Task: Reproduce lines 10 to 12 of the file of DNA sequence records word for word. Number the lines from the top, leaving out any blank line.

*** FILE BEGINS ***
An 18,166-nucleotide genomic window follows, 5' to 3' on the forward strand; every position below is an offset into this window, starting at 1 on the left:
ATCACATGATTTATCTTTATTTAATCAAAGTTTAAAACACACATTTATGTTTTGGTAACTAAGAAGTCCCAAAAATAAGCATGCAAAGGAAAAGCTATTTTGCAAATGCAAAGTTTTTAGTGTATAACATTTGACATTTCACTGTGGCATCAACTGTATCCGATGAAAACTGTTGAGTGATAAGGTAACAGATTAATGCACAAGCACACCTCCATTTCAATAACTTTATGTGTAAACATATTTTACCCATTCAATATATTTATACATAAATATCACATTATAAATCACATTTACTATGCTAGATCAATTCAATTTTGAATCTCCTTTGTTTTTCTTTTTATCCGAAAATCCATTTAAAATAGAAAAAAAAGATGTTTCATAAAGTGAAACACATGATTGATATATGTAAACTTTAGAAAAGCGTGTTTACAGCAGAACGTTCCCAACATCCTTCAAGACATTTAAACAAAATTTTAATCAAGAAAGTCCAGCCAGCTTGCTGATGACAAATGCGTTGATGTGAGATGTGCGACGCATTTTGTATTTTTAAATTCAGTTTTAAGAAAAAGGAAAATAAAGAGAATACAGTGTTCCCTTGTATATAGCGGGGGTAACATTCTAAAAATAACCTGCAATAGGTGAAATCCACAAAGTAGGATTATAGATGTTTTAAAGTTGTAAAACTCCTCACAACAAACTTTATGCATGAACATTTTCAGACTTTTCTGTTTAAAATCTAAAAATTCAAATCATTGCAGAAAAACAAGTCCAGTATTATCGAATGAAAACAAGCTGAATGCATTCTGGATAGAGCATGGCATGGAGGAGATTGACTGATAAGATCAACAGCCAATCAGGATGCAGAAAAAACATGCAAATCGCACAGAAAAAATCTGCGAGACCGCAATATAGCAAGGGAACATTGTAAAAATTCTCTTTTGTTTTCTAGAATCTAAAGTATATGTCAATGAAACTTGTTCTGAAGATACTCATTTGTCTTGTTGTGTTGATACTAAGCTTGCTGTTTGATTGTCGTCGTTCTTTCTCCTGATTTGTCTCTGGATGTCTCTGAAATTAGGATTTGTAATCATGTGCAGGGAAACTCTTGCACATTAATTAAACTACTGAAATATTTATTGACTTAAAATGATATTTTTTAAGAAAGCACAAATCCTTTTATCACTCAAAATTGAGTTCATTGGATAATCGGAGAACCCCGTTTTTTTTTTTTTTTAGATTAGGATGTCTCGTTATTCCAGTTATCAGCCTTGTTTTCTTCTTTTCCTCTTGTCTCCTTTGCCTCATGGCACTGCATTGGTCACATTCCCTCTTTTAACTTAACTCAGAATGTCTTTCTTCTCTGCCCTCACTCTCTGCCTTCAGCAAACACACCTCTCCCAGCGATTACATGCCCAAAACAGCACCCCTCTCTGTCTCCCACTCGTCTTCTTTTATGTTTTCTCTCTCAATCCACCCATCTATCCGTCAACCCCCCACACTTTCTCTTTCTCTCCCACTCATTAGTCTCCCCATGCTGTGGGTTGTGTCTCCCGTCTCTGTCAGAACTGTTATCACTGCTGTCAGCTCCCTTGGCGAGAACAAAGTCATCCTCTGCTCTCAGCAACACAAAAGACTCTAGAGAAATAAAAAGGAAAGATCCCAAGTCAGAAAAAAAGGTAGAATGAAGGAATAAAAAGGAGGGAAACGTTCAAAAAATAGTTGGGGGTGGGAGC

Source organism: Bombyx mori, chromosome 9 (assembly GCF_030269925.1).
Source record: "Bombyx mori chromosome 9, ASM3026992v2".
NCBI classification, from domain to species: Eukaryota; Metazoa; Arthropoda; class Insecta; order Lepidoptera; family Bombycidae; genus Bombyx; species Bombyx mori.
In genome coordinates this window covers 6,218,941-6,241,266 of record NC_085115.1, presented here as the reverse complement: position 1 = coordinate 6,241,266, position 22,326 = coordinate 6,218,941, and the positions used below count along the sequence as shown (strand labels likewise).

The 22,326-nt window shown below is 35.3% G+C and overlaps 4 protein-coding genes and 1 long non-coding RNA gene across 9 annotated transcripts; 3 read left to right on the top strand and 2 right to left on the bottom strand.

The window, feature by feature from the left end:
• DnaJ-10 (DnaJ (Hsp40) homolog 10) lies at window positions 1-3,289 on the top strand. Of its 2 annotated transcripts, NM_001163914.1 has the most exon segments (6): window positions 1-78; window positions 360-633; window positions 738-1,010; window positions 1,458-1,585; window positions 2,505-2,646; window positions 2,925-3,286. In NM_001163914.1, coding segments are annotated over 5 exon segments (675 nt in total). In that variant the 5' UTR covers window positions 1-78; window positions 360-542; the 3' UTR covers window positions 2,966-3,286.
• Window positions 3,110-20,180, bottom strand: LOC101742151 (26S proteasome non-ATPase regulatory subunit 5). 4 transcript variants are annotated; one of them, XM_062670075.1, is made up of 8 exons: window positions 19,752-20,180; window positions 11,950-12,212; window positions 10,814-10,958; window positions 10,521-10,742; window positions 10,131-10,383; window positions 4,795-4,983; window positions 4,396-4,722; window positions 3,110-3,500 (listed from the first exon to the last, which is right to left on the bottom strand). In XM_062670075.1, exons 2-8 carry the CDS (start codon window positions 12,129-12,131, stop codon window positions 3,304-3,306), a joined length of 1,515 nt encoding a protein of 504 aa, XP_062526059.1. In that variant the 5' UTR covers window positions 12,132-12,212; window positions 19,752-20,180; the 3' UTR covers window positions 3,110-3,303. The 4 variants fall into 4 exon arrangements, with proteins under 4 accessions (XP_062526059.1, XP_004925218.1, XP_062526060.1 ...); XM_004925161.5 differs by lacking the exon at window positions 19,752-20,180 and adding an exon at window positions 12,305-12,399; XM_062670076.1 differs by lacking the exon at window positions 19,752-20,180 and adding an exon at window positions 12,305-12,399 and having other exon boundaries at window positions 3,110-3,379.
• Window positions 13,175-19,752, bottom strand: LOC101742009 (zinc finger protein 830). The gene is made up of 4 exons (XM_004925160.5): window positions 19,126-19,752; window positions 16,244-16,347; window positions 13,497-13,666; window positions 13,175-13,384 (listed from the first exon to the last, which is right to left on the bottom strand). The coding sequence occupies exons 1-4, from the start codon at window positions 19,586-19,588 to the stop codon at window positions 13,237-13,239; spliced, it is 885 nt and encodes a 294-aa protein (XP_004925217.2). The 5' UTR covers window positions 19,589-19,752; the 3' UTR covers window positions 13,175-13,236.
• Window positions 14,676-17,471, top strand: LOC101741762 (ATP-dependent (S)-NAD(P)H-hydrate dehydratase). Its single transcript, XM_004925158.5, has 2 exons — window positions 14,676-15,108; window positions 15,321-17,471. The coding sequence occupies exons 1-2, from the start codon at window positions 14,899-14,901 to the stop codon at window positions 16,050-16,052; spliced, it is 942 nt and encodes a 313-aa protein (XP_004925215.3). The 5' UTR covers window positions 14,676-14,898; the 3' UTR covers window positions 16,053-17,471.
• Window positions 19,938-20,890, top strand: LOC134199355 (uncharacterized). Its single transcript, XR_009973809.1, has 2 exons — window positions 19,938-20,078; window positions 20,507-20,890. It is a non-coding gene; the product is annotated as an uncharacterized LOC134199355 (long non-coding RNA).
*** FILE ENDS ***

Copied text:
• Window positions 3,110-20,180, bottom strand: LOC101742151 (26S proteasome non-ATPase regulatory subunit 5). 4 transcript variants are annotated; one of them, XM_062670075.1, is made up of 8 exons: window positions 19,752-20,180; window positions 11,950-12,212; window positions 10,814-10,958; window positions 10,521-10,742; window positions 10,131-10,383; window positions 4,795-4,983; window positions 4,396-4,722; window positions 3,110-3,500 (listed from the first exon to the last, which is right to left on the bottom strand). In XM_062670075.1, exons 2-8 carry the CDS (start codon window positions 12,129-12,131, stop codon window positions 3,304-3,306), a joined length of 1,515 nt encoding a protein of 504 aa, XP_062526059.1. In that variant the 5' UTR covers window positions 12,132-12,212; window positions 19,752-20,180; the 3' UTR covers window positions 3,110-3,303. The 4 variants fall into 4 exon arrangements, with proteins under 4 accessions (XP_062526059.1, XP_004925218.1, XP_062526060.1 ...); XM_004925161.5 differs by lacking the exon at window positions 19,752-20,180 and adding an exon at window positions 12,305-12,399; XM_062670076.1 differs by lacking the exon at window positions 19,752-20,180 and adding an exon at window positions 12,305-12,399 and having other exon boundaries at window positions 3,110-3,379.
• Window positions 13,175-19,752, bottom strand: LOC101742009 (zinc finger protein 830). The gene is made up of 4 exons (XM_004925160.5): window positions 19,126-19,752; window positions 16,244-16,347; window positions 13,497-13,666; window positions 13,175-13,384 (listed from the first exon to the last, which is right to left on the bottom strand). The coding sequence occupies exons 1-4, from the start codon at window positions 19,586-19,588 to the stop codon at window positions 13,237-13,239; spliced, it is 885 nt and encodes a 294-aa protein (XP_004925217.2). The 5' UTR covers window positions 19,589-19,752; the 3' UTR covers window positions 13,175-13,236.
• Window positions 14,676-17,471, top strand: LOC101741762 (ATP-dependent (S)-NAD(P)H-hydrate dehydratase). Its single transcript, XM_004925158.5, has 2 exons — window positions 14,676-15,108; window positions 15,321-17,471. The coding sequence occupies exons 1-2, from the start codon at window positions 14,899-14,901 to the stop codon at window positions 16,050-16,052; spliced, it is 942 nt and encodes a 313-aa protein (XP_004925215.3). The 5' UTR covers window positions 14,676-14,898; the 3' UTR covers window positions 16,053-17,471.